The vast majority of English speakers overlook difference in how dashes are used, thinking all dashes are equal. They are not. There are actually three types of dashes commonly used in literature, each with their own name and “approved” usage. The standard dash, the one on your keyboard, is actually a hyphen. It is the most commonly used, typically to connect compound words like merry-go-round, or to make sure that multiple-word descriptors are understood correctly. (Did you catch the use of that hyphen?)
Two other common dashes are the en dash and the em dash. The only physical difference is in length. The en dash (–) is longer than a hyphen, and the em dash (—) is longer still. An en dash is generally used in place of a hyphen to designate a range, such as a reference to something that appears on pages 12–23. There are no spaces between characters and dashes, which makes sense, because it is designed to physically link one set of characters to another.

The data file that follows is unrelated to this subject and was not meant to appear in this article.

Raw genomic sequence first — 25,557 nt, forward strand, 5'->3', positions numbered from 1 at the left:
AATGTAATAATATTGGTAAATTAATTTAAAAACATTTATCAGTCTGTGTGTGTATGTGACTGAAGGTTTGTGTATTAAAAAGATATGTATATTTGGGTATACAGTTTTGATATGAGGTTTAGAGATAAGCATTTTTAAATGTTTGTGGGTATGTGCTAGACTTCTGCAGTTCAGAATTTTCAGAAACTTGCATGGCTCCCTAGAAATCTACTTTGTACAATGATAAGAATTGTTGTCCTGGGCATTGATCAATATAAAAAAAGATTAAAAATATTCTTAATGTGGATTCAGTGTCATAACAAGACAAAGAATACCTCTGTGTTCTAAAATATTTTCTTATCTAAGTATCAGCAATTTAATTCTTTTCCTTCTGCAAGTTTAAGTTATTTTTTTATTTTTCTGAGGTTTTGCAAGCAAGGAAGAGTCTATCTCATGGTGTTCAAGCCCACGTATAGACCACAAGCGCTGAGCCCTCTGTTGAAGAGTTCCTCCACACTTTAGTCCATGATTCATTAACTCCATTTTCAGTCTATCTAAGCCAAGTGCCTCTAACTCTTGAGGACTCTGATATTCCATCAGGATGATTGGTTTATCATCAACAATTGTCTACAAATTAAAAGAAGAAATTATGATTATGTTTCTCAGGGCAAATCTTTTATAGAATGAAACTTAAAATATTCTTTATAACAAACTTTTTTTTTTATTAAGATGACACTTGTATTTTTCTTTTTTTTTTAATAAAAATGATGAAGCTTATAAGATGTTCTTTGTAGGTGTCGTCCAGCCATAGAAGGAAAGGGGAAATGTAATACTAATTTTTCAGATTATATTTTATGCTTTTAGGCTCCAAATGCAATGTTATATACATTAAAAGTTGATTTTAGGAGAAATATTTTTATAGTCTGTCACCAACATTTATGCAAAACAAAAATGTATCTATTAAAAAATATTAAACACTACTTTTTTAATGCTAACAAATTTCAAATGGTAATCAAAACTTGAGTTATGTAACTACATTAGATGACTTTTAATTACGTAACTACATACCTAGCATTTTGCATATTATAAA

So what of the em dash? It is most typically used to set apart a portion of a sentence, instead of using a comma, semi-colon, or parenthesis. The general convention is to use the em dash without spaces before or after. I am not a fan. The first problem—the minor point—is the excessive length. It looks like material is missing, as if it is a blank, underlined so it can be filled in. If forced to choose between and em dash and a parenthesis for a parenthetical statement, I will choose the later.
The second problem (the major point) is the counter-productive visual effect of missing spaces. Without spaces, it gives the appearance that the words on either side of the em dash are linked, when exactly the opposite is intended by the writer. The effect gets magnified when paragraphs are fully justified, resulting in larger than normal spacing between words in some sentences. Consider this line from a published sci-fi, with full justification on a short page (on a Kindle).
“The Federates might take vengeance on her, and—he swallowed—himself.”
Is this character fearful that he will be swallowed up in the Federation’s vengeance, or that he will swallow himself? The intention of the author is the former. The visual effect is the latter. The sentence written with en dashes and spaces on the same page with the same formatting looks like this.
“The Federates might take vengeance on her, and – he swallowed – himself.”
Down with the Em. Up with the En!
Check out How to Write Bad Fiction